Comic Field Notes of a Real Life Game Ranger in the South African Bushveld
The Ones we Forgot….
The heat is formidable. The guide even more so. The veld grass shimmers in a wave of gold as our boot-clad weary feet stumble over another hidden log-could be worse-much like our landrover over an N4 pothole. The “Don’t run!, don’t run!” chant that has been taunting your brain for the past 2 hours –designed to remind bush-happy campers that we are in fact infringing on numerous territories of numerous organisms with big teeth, has now become so stale, it might be worth the risk to run –even if just to change the picture in your head.
The booming grunt comes expectantly and the guide stops abruptly. Like a line of dominoes, the remaining 7 bushwhackers duly crash into him –forming a human pile up second to none.
Not all roads lead to Rome, not all grunts lead to lions. Behold, before us, winking at us with eyelashes that look like spiders with lives of their own…is a fine example, according to our guide, of a Bucorvus leadbeateri. “Yes!” says Mr .Know-it-all (every group has one!!), second from the back, and still sporting bits of soil in his hair from the earlier mishap.
At first, it looks as if this mighty specimen has stabbed an unsuspecting alien life form with its large, fearsome beak, until one realises it is in fact gripping in its bill somewhat of a bird buffet –a lizard, a dismembered frog and a family of insects.
In fact, the daily menu also serves up squirrels, mice, smaller birds and in a similar fashion to our cheese fondues (without the cheese), snakes are often stabbed and shared between group members.
It is, as we know it, the Southern Ground Hornbill. These birds are large ,weighing up to 6.4kg and are also able to fly –at lower levels than their
It is, of course, brave and honourable (and important!) to spend one’s life trying to save the African lion, the mighty polar bear and the whales for which our conservation hearts continuously mourn. However, what about the Ones We Forgot? Like the Southern Ground Hornbill?
The Ground Hornbill research project has, in fact, been going since 1999 within the Mabula Game Reserve and interestingly enough the very first Long-term field studies of the species was first initiated in Kruger National Park (KNP), with the first chick being harvested from the KNP in 1973. The project, with its goal being to halt the decline of SGHs in South Africa by 2015, had its origins when Alan Kemp started his post-graduate studies in KNP on small hornbills , at the same time taking an interest in the Ground Hornbills and their movements. Joined in 1968 by his wife Meg, the Kemps initiated a long-term focal study of SGHs around Satara Rest Camp in 1974 and later expanded it to cover the whole of the KNP, especially during 1991-98 (refs 1-9, 13-16), with aspects of data collection continued to this day by the Mabula Project and the Endangered Wildlife Trust (EWT). (Full Project History - Compiled by Dr Alan Kemp, Ann Turner and Nicholas Theron-Mabula Ground Hornbill project).
At present, their numbers sit at approximately 1500 individuals within South Africa, with scientists predicting that they could soon move from “Vulnerable Status” with the IUCN to being on the Red Data List Criteria as “Critically Endangered” in South Africa.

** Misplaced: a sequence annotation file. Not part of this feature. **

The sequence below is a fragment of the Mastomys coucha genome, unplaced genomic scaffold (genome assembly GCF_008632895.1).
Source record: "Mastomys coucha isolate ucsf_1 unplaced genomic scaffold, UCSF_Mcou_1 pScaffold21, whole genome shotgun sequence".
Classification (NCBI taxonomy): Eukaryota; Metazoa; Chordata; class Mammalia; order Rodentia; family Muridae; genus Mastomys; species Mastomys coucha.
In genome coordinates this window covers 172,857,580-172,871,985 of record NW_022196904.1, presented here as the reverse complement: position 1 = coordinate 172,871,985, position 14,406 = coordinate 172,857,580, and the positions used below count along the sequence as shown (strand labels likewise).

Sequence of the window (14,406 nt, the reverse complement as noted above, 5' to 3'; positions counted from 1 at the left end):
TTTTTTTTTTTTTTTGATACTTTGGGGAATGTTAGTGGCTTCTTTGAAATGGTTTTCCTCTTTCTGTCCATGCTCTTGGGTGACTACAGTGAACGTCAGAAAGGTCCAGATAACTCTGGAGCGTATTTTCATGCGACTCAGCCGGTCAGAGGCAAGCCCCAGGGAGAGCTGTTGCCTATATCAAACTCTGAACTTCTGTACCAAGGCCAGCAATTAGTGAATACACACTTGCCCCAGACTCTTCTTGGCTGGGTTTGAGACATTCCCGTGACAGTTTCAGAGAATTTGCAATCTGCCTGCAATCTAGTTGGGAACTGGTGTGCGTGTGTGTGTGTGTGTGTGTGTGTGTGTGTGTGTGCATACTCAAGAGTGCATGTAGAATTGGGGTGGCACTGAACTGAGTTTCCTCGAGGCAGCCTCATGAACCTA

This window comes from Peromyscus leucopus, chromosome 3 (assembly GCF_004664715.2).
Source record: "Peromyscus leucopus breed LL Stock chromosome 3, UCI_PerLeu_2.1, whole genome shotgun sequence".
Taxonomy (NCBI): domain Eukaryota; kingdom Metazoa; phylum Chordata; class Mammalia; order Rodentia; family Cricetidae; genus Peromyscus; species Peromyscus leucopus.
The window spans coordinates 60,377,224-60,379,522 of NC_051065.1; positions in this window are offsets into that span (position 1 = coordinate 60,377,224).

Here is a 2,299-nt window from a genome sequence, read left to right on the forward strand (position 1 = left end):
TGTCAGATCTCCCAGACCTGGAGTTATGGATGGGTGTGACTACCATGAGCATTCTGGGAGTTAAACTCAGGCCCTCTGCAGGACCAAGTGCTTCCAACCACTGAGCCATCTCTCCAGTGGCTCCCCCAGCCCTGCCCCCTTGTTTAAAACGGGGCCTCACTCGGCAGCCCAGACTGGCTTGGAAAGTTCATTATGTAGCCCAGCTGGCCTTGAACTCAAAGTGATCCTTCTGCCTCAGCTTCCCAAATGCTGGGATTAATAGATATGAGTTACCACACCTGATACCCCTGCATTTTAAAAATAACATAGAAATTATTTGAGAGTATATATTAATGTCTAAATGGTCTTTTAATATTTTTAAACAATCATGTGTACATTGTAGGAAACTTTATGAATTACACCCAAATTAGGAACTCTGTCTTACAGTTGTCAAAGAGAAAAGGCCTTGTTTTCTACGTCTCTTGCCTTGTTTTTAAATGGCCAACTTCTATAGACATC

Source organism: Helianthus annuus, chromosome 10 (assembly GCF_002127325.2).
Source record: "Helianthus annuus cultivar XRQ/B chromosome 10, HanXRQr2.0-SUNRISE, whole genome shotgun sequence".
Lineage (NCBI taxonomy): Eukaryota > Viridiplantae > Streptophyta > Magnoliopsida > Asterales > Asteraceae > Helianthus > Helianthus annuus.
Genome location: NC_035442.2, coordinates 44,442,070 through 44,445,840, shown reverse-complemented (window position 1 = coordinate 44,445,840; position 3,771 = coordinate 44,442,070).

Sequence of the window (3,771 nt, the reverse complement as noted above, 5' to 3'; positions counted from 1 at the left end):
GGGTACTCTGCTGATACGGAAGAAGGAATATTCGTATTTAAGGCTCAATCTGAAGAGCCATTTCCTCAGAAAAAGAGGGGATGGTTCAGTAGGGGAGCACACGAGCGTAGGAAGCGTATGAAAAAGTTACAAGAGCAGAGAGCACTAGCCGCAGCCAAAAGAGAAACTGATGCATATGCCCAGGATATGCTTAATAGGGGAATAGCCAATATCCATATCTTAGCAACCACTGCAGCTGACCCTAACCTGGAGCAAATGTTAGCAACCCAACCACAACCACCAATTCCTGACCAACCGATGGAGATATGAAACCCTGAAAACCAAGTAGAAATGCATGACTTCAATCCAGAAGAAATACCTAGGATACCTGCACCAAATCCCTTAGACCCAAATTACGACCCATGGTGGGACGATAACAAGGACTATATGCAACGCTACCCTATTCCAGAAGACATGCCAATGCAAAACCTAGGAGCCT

Group size varies between 2-9 birds that form cooperatively breeding groups and consisting of only one Alpha male and one breeding female, with the remaining individual being helpers.The handsome males sports striking red facial and throat skin, while the female,(never wanting to outdo the male!),has a paler patch of purple skin on her throat. Juvenile birds are of a dull brown colour while young birds under 2 years of age have yellowish facial skin.
Data from the Kruger National Park shows that, on average, only one chick is raised to adulthood every nine years, with the average adult lifespan being 50 years.
Much like some other birds of prey, the eldest chick always out-competes its younger sibling for food and the younger dies of starvation within a few days of hatching. The critical aspect of Southern Ground Hornbill breeding biology is their naturally low productivity.
The average overall fledging rate in the Kruger National Park is only one chick per group every 9.3 years –an alarming statistic. Loss of habitat, loss of nesting trees, electrocution from transformer boxers and even, in some cases, with birds being killed for traditional medicine usage have all contributed to the decline of these majestic birds.
Bush encroachment also plays a role( when the bush vegetation gets so thick that we are forced to volunteer unsuspecting people to hack it out with all sorts of pangas and weapons-much akin to doing a full body workout. For 8 hours.).
Efforts to conserve the species are being undertaken by various conservation projects and often involve the harvesting and hand rearing of second-hatched chicks that die of starvation in their wild nests. Provision of artificial nests where there are none and reintroduction of these birds back into areas where they have become locally extinct form the basis of these projects. Without a doubt, conservation education and awareness campaigns aimed at the public and rural communities is essential.
With the above in mind, as we at Hartley’s send you out to Find your Africa, we hope that you will spare a thought for some of those that we sometimes forget….Find them, enjoy them, conserve them!